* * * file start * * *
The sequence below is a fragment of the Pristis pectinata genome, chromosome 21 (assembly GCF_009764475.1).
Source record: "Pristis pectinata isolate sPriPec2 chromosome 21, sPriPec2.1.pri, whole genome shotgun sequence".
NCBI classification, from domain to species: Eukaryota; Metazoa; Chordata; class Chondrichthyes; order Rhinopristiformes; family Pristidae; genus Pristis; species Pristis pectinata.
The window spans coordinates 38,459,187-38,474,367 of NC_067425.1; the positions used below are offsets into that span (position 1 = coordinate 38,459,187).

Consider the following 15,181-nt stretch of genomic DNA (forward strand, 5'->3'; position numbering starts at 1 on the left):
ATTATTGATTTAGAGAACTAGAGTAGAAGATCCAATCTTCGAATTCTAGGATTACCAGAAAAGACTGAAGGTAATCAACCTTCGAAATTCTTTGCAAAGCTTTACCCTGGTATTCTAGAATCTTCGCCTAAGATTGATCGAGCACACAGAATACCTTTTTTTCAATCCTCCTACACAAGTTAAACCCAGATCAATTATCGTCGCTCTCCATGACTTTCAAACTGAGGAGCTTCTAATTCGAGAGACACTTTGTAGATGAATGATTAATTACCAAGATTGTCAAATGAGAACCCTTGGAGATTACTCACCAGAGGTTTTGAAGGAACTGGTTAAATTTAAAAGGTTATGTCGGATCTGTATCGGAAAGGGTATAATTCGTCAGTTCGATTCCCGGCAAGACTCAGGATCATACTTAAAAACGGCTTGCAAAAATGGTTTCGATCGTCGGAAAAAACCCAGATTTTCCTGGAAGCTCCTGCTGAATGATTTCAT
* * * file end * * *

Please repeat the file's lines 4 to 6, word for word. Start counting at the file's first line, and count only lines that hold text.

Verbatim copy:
The window spans coordinates 38,459,187-38,474,367 of NC_067425.1; the positions used below are offsets into that span (position 1 = coordinate 38,459,187).

Consider the following 15,181-nt stretch of genomic DNA (forward strand, 5'->3'; position numbering starts at 1 on the left):
ATTATTGATTTAGAGAACTAGAGTAGAAGATCCAATCTTCGAATTCTAGGATTACCAGAAAAGACTGAAGGTAATCAACCTTCGAAATTCTTTGCAAAGCTTTACCCTGGTATTCTAGAATCTTCGCCTAAGATTGATCGAGCACACAGAATACCTTTTTTTCAATCCTCCTACACAAGTTAAACCCAGATCAATTATCGTCGCTCTCCATGACTTTCAAACTGAGGAGCTTCTAATTCGAGAGACACTTTGTAGATGAATGATTAATTACCAAGATTGTCAAATGAGAACCCTTGGAGATTACTCACCAGAGGTTTTGAAGGAACTGGTTAAATTTAAAAGGTTATGTCGGATCTGTATCGGAAAGGGTATAATTCGTCAGTTCGATTCCCGGCAAGACTCAGGATCATACTTAAAAACGGCTTGCAAAAATGGTTTCGATCGTCGGAAAAAACCCAGATTTTCCTGGAAGCTCCTGCTGAATGATTTCAT